Erik
January 21, 2019

David,

I decided to try out Ashwaganda , the brand i bought has 500mg.

I took the supplement at 1 PM and felt fantastic, good energy, really positive experience only it kept me up till 5 AM lolol I know it was this supplement , when i try new supplements out i like to try them out solo. I bought another supplement from the same website with what appears to be a smaller dose and will be trying that. But do you think if i take the first supplement the 500mg one earlier in the day say at 8 AM i’ll go to bed at an earlier hour. I’ve been kind of hesitant to try it again since it wired me so

    David Tomen
    January 22, 2019

    Erik, Ashwagandha in Sanskrit implies that this nootropic imparts the strength and vigor of a stallion. And it seems to do it by boosting mitochondrial function. You can try it earlier in the day and see if that helps. Otherwise, this nootropic may not be for you.

      Erik
      January 27, 2019

      So I took it a lot earlier in the day. I did two experiments, I simulated my first attempt but earlier in the day. Took the Ashwaganda early in the am with my caffeine dose. I stayed up late but more normal late for me, ie no up till 5 am late etc etc. I took Ashwaganda again the next day and avoided caffeine all together. I did take the performance labs energy supplement instead. I fell asleep at 10 PM (which I rarely do) and slept 7.5 hours. I slept like a baby . But I notice I get tired earlier. I’m assuming this is because I dropped the caffeine. I know I’ve always been sensitive to caffeine. I’m gonna try just taking the Performance Labs energy supplement for awhile and no caffeine. I repeated the Ashwaganda/Performance Labs Energy combo for a 2nd day and had the same results, passed out around 10:30 and slept like a baby. I haven’t gone to bed that early in ages I typically fall asleep around 12 am to 1 am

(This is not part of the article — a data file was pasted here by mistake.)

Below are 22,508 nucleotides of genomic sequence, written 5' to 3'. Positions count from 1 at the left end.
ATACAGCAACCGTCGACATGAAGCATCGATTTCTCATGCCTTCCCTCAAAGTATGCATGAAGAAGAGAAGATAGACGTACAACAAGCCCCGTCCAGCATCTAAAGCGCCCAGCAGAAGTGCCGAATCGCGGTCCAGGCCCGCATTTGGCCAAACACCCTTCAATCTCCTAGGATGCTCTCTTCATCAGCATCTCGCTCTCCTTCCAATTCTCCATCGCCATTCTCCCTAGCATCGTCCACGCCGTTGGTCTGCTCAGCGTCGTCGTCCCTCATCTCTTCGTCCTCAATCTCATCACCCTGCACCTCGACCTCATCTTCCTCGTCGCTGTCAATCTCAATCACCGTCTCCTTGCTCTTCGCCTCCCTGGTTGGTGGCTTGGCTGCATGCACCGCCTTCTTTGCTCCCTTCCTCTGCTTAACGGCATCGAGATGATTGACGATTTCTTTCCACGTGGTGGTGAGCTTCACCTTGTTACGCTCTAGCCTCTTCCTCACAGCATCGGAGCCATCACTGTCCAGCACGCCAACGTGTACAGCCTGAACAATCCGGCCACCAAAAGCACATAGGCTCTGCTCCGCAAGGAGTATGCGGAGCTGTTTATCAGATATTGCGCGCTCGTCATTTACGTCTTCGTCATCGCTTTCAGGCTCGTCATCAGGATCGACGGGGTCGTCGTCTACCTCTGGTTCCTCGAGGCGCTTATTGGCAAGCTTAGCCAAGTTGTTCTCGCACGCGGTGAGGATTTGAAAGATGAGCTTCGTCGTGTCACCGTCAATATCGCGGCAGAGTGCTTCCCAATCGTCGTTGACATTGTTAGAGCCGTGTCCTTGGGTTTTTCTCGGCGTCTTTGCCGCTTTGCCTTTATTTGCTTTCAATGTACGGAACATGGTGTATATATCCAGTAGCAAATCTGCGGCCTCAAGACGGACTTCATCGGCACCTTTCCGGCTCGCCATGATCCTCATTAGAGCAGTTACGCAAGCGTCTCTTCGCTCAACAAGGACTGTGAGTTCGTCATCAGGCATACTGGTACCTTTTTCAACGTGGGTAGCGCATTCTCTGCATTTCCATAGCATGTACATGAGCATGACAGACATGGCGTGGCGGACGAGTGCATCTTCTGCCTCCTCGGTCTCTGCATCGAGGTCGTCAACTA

Jay LIM
January 10, 2019

Dear David. Thanks for all the good info!

While surfing the web, I read about Ksm-66. (http://www.ksm66ashwagandhaa.com). And according to this article, Ksm-66 seems to have many advantages. So I’d like to ask what you think of ksm-66. The product I am currently using is not ksm-66 (Now foods). According to the only website I can use when I buy supplements in this country, there is only one product use Ksm66 (Jarrow Formulas). I’m wondering if I should change to Jarrow Formulas. What do you think about this?

Thank you in advance for your help!

    David Tomen
    January 10, 2019

    Jay, standardized extracts are usually a better option because you know exactly what you are getting. But NOW Foods has their own Ashwagandha standardized extract which should also be good. It’s not as potent as KSM-66 and you may have to use a higher dose.

    I’ve noticed that other companies like Life Extension use KSM-66 in their Ashwagandha product as well. I suggest buying from a company you trust and who have consistent, good reviews for that product.

jedi
January 5, 2019

Hi David, Firstly, Thank you for the extensive research and
information you provide.